For the first time in a year, I went into work. Well, not really, but I volunteered as a reading consultant at the request of one of my former colleagues.
This meant getting up early and getting dressed before 7:45 am! It meant driving in what passes for heavy traffic in South Bend. And it meant thinking about what I used to do without having to think really hard! I prayed for wisdom and for a good experience for the man I would meet.
I met with R and his tutor at Work One, the employment office in South Bend, where the school corporation has two adult education classrooms. R has been coming to class faithfully, is an excellent math student, and is just not making progress in reading as measured on test scores.
I began by interviewing him and learning that his goal was to go to IVY Tech College but he cannot pass the entrance exams in reading and language. English is his second or third language. He had a diploma in his country of birth. He was able to communicate orally with me well and to express his frustration with his lack of progress.
R has lived in the United States for 12 years. He works as a custodian at a university in town and has four school-age children.
I found a test passage that we could read together so that I could analyze his decoding and vocabulary errors and determine how he worked through comprehension questions. I chose one on Georgia O'Keefe because it interested me. He had never heard of her--so previewing on the basis of previous knowledge was not a possibility. We looked through the questions at the end of the selection as "advance organizers." We took turns reading aloud. There were several words he could not decode in this middle school level passage and there were also words that he could not define that were essential to the meaning, such as "sculpture." However, he answered 4/5 of the questions correctly after this exercise.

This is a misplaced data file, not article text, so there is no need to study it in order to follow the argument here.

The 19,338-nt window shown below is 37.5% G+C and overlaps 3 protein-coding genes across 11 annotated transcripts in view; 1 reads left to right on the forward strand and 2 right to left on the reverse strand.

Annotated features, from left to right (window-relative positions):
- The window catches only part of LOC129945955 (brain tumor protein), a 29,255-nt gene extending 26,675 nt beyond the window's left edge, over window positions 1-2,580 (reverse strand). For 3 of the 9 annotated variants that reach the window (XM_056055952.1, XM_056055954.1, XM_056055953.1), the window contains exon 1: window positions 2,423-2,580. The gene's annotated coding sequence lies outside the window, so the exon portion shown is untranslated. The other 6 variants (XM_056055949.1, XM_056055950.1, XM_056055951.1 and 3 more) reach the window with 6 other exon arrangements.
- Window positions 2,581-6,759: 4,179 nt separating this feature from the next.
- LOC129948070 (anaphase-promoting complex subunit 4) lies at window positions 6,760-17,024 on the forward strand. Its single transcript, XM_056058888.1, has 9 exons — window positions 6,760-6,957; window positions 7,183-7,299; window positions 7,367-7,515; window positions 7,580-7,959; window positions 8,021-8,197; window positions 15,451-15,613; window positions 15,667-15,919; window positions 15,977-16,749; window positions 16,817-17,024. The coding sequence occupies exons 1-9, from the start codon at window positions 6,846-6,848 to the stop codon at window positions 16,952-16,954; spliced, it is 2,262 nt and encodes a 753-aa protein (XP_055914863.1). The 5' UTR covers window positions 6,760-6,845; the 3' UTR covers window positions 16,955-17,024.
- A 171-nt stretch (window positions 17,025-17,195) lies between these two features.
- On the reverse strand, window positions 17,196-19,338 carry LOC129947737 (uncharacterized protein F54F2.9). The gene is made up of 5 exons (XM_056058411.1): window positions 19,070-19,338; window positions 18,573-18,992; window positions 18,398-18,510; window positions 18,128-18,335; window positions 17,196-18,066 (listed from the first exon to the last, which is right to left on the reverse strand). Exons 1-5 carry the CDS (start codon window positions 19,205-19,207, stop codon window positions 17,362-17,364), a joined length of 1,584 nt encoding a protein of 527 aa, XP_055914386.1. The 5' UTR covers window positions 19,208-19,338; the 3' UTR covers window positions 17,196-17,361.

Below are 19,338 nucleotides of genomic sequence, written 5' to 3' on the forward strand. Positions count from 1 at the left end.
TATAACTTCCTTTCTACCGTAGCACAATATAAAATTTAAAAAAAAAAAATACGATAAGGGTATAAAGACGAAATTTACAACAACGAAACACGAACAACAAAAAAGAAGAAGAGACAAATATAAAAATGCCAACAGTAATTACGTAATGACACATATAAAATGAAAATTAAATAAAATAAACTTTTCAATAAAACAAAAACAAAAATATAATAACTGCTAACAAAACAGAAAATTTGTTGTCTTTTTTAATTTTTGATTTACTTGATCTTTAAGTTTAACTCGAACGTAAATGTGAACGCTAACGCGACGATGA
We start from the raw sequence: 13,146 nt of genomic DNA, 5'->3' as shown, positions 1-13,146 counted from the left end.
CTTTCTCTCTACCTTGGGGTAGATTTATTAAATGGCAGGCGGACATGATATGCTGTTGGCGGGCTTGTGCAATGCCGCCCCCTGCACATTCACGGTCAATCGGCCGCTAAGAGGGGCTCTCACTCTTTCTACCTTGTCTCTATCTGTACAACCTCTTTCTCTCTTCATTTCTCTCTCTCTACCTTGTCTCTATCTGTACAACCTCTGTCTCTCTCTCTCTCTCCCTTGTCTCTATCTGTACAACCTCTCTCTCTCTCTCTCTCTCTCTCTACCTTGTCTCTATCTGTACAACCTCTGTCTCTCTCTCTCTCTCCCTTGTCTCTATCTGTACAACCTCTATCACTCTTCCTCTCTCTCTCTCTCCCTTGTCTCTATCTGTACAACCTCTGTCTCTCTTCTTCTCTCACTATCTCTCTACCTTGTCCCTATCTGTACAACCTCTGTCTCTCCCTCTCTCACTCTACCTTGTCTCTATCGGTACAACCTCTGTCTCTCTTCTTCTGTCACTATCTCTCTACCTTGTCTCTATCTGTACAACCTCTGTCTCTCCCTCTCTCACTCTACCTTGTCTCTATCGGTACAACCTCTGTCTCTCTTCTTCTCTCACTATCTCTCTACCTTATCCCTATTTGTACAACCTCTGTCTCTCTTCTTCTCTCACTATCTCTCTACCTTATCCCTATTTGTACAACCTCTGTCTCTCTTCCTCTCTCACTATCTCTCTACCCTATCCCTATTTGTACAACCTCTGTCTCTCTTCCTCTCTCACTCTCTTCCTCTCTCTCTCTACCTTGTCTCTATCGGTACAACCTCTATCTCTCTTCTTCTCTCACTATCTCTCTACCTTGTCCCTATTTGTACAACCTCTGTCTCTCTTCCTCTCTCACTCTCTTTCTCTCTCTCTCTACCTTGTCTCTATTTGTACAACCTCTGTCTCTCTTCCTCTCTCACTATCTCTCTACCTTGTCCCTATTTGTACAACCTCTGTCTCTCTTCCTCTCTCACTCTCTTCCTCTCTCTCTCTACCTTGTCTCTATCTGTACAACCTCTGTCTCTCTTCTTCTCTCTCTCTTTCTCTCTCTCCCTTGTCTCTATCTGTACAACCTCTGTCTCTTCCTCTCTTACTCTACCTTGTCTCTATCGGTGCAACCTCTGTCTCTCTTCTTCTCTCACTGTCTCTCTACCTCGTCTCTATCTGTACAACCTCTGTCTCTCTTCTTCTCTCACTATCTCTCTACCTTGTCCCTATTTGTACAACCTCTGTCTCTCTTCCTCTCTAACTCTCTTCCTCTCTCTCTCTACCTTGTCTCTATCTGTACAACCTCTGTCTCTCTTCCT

I wrote up a report for him, his teachers, and his tutor. When asked by one of them how it was working with me, he said, "Mary is perfect." I had comforted myself earlier with the realization that even if I could not give him all that much help, the idea of having his teachers call in a consultant was affirming and would have its own repercussions.
I knew we had a rapport. I was able to make specific suggestions for decoding, vocabulary, and comprehension work--and to model a session for his tutor.
But I was the one who was so touched by the process. Here is a man who wants so badly to improve himself and it is so difficult. I admired him greatly.
I also am thinking that I need to keep using the skills that I have in some way as a volunteer. I'll check on R in a few weeks. Maybe there will be others I can work with. I had tried to work with students at the Juvenile Justice Center but gave up on trying to make it work as I went through the bureaucracy there. Maybe after a year off, I am ready to get a bit more involved again.